Clustering is a common unsupervised learning problem with numerous applications.

We will start by defining the problem and outlining some models for this problem.

We have a dataset *without* labels. Our goal is to learn something interesting about the structure of the data:

- Clusters hidden in the dataset.
- Outliers: particularly unusual and/or interesting datapoints.
- Useful signal hidden in noise, e.g. human speech over a noisy phone.

We will assume that the dataset is sampled from a probability distribution $P_\text{data}$, which we will call the *data distribution*. We will denote this as
$$x \sim P_\text{data}.$$

The dataset $\mathcal{D} = \{x^{(i)} \mid i = 1,2,...,n\}$ consists of *independent and identicaly distributed* (IID) samples from $P_\text{data}$.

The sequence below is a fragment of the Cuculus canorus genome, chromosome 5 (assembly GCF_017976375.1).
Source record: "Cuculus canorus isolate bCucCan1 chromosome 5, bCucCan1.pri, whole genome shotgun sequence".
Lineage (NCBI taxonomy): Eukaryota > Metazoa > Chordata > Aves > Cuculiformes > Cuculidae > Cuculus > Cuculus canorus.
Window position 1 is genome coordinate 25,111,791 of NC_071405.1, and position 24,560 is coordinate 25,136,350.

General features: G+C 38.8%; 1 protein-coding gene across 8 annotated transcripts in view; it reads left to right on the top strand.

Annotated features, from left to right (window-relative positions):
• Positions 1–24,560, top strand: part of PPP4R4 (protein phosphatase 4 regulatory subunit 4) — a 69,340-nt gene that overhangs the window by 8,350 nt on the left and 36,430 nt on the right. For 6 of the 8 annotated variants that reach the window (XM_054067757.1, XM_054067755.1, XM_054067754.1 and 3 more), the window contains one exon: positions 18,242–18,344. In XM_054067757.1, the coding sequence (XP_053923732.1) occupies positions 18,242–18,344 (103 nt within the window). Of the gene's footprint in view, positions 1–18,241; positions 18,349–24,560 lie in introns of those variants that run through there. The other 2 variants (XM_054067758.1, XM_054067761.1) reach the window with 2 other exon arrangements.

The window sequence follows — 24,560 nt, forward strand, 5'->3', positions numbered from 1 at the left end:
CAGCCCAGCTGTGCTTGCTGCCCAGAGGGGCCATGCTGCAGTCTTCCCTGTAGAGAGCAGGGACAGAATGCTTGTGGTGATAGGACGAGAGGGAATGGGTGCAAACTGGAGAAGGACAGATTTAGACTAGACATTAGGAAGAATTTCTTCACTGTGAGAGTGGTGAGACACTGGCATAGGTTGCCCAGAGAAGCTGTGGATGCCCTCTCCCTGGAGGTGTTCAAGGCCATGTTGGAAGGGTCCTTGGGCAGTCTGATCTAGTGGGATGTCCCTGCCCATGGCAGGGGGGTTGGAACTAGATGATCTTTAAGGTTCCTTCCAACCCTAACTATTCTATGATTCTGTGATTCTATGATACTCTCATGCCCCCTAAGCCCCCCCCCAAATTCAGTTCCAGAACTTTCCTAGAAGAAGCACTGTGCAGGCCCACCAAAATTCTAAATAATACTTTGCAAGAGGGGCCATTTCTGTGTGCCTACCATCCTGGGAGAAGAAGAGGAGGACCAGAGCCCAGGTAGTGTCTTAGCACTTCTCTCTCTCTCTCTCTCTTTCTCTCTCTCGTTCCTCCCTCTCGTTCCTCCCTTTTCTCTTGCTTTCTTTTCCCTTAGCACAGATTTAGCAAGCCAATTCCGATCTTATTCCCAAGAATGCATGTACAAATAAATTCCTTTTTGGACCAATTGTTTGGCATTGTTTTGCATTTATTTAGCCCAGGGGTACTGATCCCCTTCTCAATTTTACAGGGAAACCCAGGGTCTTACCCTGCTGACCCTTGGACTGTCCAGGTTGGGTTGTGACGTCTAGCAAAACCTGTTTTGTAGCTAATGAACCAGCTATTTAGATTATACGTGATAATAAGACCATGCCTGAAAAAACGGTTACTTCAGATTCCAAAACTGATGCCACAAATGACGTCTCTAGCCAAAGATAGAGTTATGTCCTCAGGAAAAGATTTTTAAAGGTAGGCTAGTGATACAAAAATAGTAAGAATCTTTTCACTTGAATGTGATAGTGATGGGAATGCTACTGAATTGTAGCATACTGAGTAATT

Clustering is the problem of identifying distinct components in the data distribution.

- A cluster $C_k \subseteq \mathcal{X}$ is associated with a subset of the $x$ coming from $P_\text{data}$.
- Datapoints in a cluster are more similar to each other than to other clusters
- Clusters are usually defined by their centers, and potentially by other shape parameters.

$K$-Means is the simplest example of a clustering algorithm.

- The algorithm seeks to find $K$ hidden clusters in the data.
- Each cluster is characterized by its centroid (its mean).
- The clusters reveal interesting structure in the data.

We seek centroids $c_k$ such that the distance between the points and their closest centroid is minimized: $$J(\theta) = \sum_{i=1}^n || x^{(i)} - \text{centroid}(f_\theta(x^{(i)})) ||,$$ where $\text{centroid}(k) = c_k$ denotes the centroid for cluster $k$.

This is best illustrated visually (from Wikipedia):